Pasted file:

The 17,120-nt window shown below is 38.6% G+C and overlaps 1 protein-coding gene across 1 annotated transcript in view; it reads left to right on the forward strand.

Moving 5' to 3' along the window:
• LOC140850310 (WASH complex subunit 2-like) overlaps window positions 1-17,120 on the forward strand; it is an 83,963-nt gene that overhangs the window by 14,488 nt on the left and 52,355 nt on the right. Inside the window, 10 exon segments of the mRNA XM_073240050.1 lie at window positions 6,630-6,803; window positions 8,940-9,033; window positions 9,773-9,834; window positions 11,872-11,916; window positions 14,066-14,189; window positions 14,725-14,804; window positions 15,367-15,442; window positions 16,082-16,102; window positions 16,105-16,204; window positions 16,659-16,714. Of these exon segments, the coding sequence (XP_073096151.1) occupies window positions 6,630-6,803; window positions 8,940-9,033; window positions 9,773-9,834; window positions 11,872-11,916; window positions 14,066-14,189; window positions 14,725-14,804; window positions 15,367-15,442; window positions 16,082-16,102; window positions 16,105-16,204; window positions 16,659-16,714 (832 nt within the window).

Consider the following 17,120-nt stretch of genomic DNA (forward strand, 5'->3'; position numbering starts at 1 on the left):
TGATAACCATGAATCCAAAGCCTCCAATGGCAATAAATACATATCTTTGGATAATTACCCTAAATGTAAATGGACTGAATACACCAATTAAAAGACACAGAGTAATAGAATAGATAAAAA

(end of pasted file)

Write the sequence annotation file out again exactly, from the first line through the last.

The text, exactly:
The 17,120-nt window shown below is 38.6% G+C and overlaps 1 protein-coding gene across 1 annotated transcript in view; it reads left to right on the forward strand.

Moving 5' to 3' along the window:
• LOC140850310 (WASH complex subunit 2-like) overlaps window positions 1-17,120 on the forward strand; it is an 83,963-nt gene that overhangs the window by 14,488 nt on the left and 52,355 nt on the right. Inside the window, 10 exon segments of the mRNA XM_073240050.1 lie at window positions 6,630-6,803; window positions 8,940-9,033; window positions 9,773-9,834; window positions 11,872-11,916; window positions 14,066-14,189; window positions 14,725-14,804; window positions 15,367-15,442; window positions 16,082-16,102; window positions 16,105-16,204; window positions 16,659-16,714. Of these exon segments, the coding sequence (XP_073096151.1) occupies window positions 6,630-6,803; window positions 8,940-9,033; window positions 9,773-9,834; window positions 11,872-11,916; window positions 14,066-14,189; window positions 14,725-14,804; window positions 15,367-15,442; window positions 16,082-16,102; window positions 16,105-16,204; window positions 16,659-16,714 (832 nt within the window).

Consider the following 17,120-nt stretch of genomic DNA (forward strand, 5'->3'; position numbering starts at 1 on the left):
TGATAACCATGAATCCAAAGCCTCCAATGGCAATAAATACATATCTTTGGATAATTACCCTAAATGTAAATGGACTGAATACACCAATTAAAAGACACAGAGTAATAGAATAGATAAAAA